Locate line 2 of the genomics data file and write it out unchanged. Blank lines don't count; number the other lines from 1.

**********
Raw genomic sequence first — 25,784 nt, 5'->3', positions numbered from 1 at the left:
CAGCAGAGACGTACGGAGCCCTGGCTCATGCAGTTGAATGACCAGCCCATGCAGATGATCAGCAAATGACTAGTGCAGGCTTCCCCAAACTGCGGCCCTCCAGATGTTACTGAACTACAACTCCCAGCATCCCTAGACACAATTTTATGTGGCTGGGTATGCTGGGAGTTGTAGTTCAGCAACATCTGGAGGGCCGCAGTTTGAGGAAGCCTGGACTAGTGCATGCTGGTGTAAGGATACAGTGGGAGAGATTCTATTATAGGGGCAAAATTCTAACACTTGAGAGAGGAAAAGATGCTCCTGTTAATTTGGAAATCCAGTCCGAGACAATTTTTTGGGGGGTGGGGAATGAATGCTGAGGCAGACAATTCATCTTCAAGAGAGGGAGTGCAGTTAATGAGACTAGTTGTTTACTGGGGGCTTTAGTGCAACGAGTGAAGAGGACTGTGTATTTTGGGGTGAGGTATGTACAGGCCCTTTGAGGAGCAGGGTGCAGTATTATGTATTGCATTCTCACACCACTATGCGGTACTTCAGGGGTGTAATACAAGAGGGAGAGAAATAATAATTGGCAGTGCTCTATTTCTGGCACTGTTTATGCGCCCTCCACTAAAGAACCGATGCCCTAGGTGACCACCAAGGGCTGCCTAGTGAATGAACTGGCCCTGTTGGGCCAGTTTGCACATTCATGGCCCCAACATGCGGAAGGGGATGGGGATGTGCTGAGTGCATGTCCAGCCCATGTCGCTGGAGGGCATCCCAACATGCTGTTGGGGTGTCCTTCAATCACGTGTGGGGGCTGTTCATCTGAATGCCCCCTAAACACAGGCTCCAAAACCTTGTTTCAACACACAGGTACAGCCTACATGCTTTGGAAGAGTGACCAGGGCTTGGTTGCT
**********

CAGCAGAGACGTACGGAGCCCTGGCTCATGCAGTTGAATGACCAGCCCATGCAGATGATCAGCAAATGACTAGTGCAGGCTTCCCCAAACTGCGGCCCTCCAGATGTTACTGAACTACAACTCCCAGCATCCCTAGACACAATTTTATGTGGCTGGGTATGCTGGGAGTTGTAGTTCAGCAACATCTGGAGGGCCGCAGTTTGAGGAAGCCTGGACTAGTGCATGCTGGTGTAAGGATACAGTGGGAGAGATTCTATTATAGGGGCAAAATTCTAACACTTGAGAGAGGAAAAGATGCTCCTGTTAATTTGGAAATCCAGTCCGAGACAATTTTTTGGGGGGTGGGGAATGAATGCTGAGGCAGACAATTCATCTTCAAGAGAGGGAGTGCAGTTAATGAGACTAGTTGTTTACTGGGGGCTTTAGTGCAACGAGTGAAGAGGACTGTGTATTTTGGGGTGAGGTATGTACAGGCCCTTTGAGGAGCAGGGTGCAGTATTATGTATTGCATTCTCACACCACTATGCGGTACTTCAGGGGTGTAATACAAGAGGGAGAGAAATAATAATTGGCAGTGCTCTATTTCTGGCACTGTTTATGCGCCCTCCACTAAAGAACCGATGCCCTAGGTGACCACCAAGGGCTGCCTAGTGAATGAACTGGCCCTGTTGGGCCAGTTTGCACATTCATGGCCCCAACATGCGGAAGGGGATGGGGATGTGCTGAGTGCATGTCCAGCCCATGTCGCTGGAGGGCATCCCAACATGCTGTTGGGGTGTCCTTCAATCACGTGTGGGGGCTGTTCATCTGAATGCCCCCTAAACACAGGCTCCAAAACCTTGTTTCAACACACAGGTACAGCCTACATGCTTTGGAAGAGTGACCAGGGCTTGGTTGCT